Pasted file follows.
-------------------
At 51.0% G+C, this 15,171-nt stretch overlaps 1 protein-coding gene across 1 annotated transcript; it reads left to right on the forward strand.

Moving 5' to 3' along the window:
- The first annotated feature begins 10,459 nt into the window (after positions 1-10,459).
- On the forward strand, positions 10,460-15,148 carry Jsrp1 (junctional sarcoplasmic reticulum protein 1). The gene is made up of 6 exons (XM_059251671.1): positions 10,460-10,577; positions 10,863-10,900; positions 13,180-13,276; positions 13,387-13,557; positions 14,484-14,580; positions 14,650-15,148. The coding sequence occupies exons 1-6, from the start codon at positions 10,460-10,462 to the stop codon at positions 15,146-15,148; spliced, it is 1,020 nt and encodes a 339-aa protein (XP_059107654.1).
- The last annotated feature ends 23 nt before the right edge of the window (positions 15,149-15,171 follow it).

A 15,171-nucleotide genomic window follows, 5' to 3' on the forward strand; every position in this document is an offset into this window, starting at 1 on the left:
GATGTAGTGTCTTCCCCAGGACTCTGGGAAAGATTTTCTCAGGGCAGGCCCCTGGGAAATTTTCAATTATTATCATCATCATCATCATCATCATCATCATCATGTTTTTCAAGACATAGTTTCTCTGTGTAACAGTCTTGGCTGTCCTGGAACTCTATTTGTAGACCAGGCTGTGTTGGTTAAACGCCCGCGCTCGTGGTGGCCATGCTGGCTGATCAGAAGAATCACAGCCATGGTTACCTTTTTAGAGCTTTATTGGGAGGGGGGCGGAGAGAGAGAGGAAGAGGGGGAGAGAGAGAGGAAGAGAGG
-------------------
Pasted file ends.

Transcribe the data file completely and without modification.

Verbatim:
At 51.0% G+C, this 15,171-nt stretch overlaps 1 protein-coding gene across 1 annotated transcript; it reads left to right on the forward strand.

Moving 5' to 3' along the window:
- The first annotated feature begins 10,459 nt into the window (after positions 1-10,459).
- On the forward strand, positions 10,460-15,148 carry Jsrp1 (junctional sarcoplasmic reticulum protein 1). The gene is made up of 6 exons (XM_059251671.1): positions 10,460-10,577; positions 10,863-10,900; positions 13,180-13,276; positions 13,387-13,557; positions 14,484-14,580; positions 14,650-15,148. The coding sequence occupies exons 1-6, from the start codon at positions 10,460-10,462 to the stop codon at positions 15,146-15,148; spliced, it is 1,020 nt and encodes a 339-aa protein (XP_059107654.1).
- The last annotated feature ends 23 nt before the right edge of the window (positions 15,149-15,171 follow it).

A 15,171-nucleotide genomic window follows, 5' to 3' on the forward strand; every position in this document is an offset into this window, starting at 1 on the left:
GATGTAGTGTCTTCCCCAGGACTCTGGGAAAGATTTTCTCAGGGCAGGCCCCTGGGAAATTTTCAATTATTATCATCATCATCATCATCATCATCATCATCATGTTTTTCAAGACATAGTTTCTCTGTGTAACAGTCTTGGCTGTCCTGGAACTCTATTTGTAGACCAGGCTGTGTTGGTTAAACGCCCGCGCTCGTGGTGGCCATGCTGGCTGATCAGAAGAATCACAGCCATGGTTACCTTTTTAGAGCTTTATTGGGAGGGGGGCGGAGAGAGAGAGGAAGAGGGGGAGAGAGAGAGGAAGAGAGG